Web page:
Outdoor retreat inspires students and staff
Hillel JUCMock Shabbat and BBQ

Outdoor retreat inspires students and staff

Hillel JUC takes a rustic and innovative approach to campus leadership.

36 student leaders from 4 campuses participated in Hillel JUC's outdoor retreat. Photos courtesy of Hillel JUC
36 student leaders from 4 campuses participated in Hillel JUC's outdoor retreat. Photos courtesy of Hillel JUC

As senior staff at Hillel JUC discovered, the secret to student leadership is lighting candles on Monday, singing as if it’s Friday, venturing into the woods for foreign language textual study and pairing students in unfamiliar groups.

If that sounds strange, that’s sort of the point, explained Danielle Kranjek, Hillel JUC’s senior Jewish educator.

In years past, prior to the start of the fall semester, student leaders from Hillel JUC traditionally gathered in Oakland for a series of weeklong presentations and trainings regarding upcoming activities.

This year, the decision was made to venture off-site, said Kranjek. “The vision was really to bring the student leaders from all the campuses together and to give them a Jewish leadership foundation for the kind of work that we do on campus.”

Invitations were extended to student representatives from the University of Pittsburgh, Carnegie Mellon University, Duquesne University and Chatham University to attend a one-day retreat at Camp Guyasuta on Aug. 19. The 13-hour endeavor allowed nearly 40 students to participate in team-building exercises, increase camaraderie and familiarize themselves with Shabbat — one of Hillel JUC’s core activities — explained Carolyn Brodie, Pitt Hillel president.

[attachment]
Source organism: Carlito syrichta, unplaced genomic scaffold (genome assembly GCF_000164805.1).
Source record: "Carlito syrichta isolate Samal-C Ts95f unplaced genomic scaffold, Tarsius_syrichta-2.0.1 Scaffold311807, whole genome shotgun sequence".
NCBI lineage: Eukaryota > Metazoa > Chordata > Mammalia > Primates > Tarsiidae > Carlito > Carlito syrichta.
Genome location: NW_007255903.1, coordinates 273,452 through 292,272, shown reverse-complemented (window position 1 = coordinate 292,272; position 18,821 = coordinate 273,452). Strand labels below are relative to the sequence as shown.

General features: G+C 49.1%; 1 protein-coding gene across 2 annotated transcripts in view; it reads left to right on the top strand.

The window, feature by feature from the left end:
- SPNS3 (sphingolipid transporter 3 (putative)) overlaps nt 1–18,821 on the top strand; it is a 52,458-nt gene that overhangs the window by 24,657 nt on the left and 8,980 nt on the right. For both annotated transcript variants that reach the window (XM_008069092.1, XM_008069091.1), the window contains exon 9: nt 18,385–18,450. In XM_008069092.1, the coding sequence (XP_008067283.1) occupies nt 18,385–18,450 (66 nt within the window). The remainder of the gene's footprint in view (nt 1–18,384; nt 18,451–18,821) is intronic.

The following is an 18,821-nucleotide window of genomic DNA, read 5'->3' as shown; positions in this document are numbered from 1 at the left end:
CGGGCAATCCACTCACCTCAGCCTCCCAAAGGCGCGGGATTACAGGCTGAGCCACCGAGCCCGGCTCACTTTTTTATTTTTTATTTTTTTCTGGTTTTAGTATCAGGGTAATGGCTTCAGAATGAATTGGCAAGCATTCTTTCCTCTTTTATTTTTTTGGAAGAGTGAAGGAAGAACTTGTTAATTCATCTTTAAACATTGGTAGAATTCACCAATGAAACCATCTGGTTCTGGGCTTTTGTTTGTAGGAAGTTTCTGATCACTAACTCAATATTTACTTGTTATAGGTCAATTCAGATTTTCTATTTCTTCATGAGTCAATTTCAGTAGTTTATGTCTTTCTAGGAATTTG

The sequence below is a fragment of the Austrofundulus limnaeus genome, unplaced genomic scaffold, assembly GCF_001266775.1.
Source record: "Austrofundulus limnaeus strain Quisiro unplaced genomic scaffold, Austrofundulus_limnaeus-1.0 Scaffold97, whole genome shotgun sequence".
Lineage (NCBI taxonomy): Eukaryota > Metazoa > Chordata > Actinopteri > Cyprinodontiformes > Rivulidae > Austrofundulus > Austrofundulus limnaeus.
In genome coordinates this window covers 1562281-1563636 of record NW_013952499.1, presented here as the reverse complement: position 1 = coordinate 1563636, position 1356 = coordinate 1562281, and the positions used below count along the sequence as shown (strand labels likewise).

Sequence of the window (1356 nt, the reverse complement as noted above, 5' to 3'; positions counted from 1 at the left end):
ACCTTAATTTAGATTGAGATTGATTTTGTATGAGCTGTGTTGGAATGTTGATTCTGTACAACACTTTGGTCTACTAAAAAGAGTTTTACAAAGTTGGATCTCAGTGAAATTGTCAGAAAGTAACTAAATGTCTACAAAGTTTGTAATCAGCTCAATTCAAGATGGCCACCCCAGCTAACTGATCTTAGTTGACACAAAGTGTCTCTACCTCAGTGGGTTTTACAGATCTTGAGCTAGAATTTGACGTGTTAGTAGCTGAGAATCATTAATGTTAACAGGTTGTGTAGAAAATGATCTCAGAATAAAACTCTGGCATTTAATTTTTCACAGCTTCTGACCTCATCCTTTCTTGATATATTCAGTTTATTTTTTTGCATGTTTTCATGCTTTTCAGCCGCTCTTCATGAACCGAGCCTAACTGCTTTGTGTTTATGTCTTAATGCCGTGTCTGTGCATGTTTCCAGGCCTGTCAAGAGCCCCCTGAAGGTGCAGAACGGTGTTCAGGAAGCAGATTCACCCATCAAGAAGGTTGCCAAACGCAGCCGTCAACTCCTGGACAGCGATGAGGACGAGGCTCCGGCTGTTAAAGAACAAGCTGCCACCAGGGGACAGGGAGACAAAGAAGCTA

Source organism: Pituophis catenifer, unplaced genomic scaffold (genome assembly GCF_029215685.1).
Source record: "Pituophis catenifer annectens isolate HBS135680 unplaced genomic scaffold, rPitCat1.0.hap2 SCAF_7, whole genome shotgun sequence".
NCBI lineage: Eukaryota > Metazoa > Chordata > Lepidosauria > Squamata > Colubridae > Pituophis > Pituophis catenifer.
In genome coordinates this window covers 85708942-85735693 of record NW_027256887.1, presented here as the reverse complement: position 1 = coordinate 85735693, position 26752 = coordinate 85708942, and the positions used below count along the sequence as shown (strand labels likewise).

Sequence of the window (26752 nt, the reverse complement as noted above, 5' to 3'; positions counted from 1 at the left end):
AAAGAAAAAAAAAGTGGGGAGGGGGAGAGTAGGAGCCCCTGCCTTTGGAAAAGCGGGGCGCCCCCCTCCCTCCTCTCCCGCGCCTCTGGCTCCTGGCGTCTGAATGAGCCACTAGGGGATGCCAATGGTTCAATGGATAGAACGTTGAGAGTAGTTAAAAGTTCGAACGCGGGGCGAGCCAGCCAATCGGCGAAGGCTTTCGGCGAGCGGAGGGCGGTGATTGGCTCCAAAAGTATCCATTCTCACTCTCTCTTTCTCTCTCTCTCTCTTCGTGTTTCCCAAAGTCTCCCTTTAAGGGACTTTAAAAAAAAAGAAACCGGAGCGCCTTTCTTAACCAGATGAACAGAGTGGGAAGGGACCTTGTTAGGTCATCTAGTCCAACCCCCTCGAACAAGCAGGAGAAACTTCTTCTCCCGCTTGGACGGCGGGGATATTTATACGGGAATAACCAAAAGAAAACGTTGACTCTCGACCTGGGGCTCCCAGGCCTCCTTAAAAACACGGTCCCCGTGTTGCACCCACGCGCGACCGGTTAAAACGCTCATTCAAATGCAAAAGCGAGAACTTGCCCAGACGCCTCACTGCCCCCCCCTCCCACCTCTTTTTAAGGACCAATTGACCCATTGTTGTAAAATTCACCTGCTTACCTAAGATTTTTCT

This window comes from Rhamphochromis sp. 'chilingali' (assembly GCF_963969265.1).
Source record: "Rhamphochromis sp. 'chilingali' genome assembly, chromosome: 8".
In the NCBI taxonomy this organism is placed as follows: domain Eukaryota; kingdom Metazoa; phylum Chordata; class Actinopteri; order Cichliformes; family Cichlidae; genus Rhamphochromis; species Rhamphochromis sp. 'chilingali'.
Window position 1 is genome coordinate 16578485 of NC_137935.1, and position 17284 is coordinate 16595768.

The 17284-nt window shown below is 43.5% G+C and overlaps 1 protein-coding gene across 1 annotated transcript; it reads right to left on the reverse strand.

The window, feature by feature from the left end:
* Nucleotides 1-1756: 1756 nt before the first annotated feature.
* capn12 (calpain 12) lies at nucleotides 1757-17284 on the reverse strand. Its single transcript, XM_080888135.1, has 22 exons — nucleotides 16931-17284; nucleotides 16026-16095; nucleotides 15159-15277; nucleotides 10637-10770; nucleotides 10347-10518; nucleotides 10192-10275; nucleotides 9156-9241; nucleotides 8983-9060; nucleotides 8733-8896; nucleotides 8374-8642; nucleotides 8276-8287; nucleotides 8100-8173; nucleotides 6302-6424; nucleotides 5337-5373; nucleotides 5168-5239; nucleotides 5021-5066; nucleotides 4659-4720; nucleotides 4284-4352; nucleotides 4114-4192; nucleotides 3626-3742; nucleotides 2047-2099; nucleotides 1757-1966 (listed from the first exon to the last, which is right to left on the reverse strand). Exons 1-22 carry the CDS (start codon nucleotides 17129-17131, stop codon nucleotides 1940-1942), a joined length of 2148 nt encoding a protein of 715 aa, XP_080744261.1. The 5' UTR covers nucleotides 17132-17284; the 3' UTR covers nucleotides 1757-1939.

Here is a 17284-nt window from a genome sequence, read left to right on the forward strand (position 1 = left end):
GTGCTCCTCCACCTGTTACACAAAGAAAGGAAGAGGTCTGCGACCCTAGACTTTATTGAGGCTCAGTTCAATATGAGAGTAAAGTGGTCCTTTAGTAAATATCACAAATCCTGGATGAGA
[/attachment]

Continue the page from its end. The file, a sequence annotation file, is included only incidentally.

Students brainstorming about Shabbat.

Shabbat services and the accompanying Friday night dinner is “an inclusive space for different students from all the universities in Pittsburgh,” so it’s important that everyone has a common understanding, explained Roni Sosis, a member of Carnegie Mellon University’s student leadership board.

Despite being a common meetup spot for hundreds of Jewish university students, Friday nights at Hillel JUC can present numerous individuals with myriad levels of understanding. In recognizing such diversity of awareness, Kranjek and Hillel JUC staff organized a “mock Shabbat” at Camp Guyasuta so that student leaders could deepen their own ideas and be able to transmit greater knowledge to fellow students on campus.

At the retreat, “Danielle taught us a tune for lighting the Shabbat candles. We went over different rituals and the significance behind them to make sure all the student leaders were on the same page,” said Sosis. Explanations were provided for “why we light candles, why it’s two Shabbat candles, why we wave our hands three times, all kinds of things.”

There was also discussion on “what a Shabbat space should look like and how we can bring that to life,” she added.

Focusing on Shabbat is critical, as it’s tough being a student leader if you are uncomfortable with the practices, explained Brodie. “I know that I have had a much better experience at Hillel now that I know kind of what I’m doing and I’m able to fully participate and take in all that Shabbat services with dinner has to offer.”

To those unaccustomed to the Friday night function, or the multiple services and gatherings of varying denomination or emphasis preceding the meal, the volume of activities and attendees can be overwhelming. In the past, students like Brodie who were unfamiliar but interested in Shabbat rituals met with Kranjeck to learn more. Kranjek continues to educate Hillel JUC students, but as the Friday evening experience at Hillel JUC continues to grow and encompass more schools and students there was a recognition that the needs of an already diverse Jewish student group were expanding.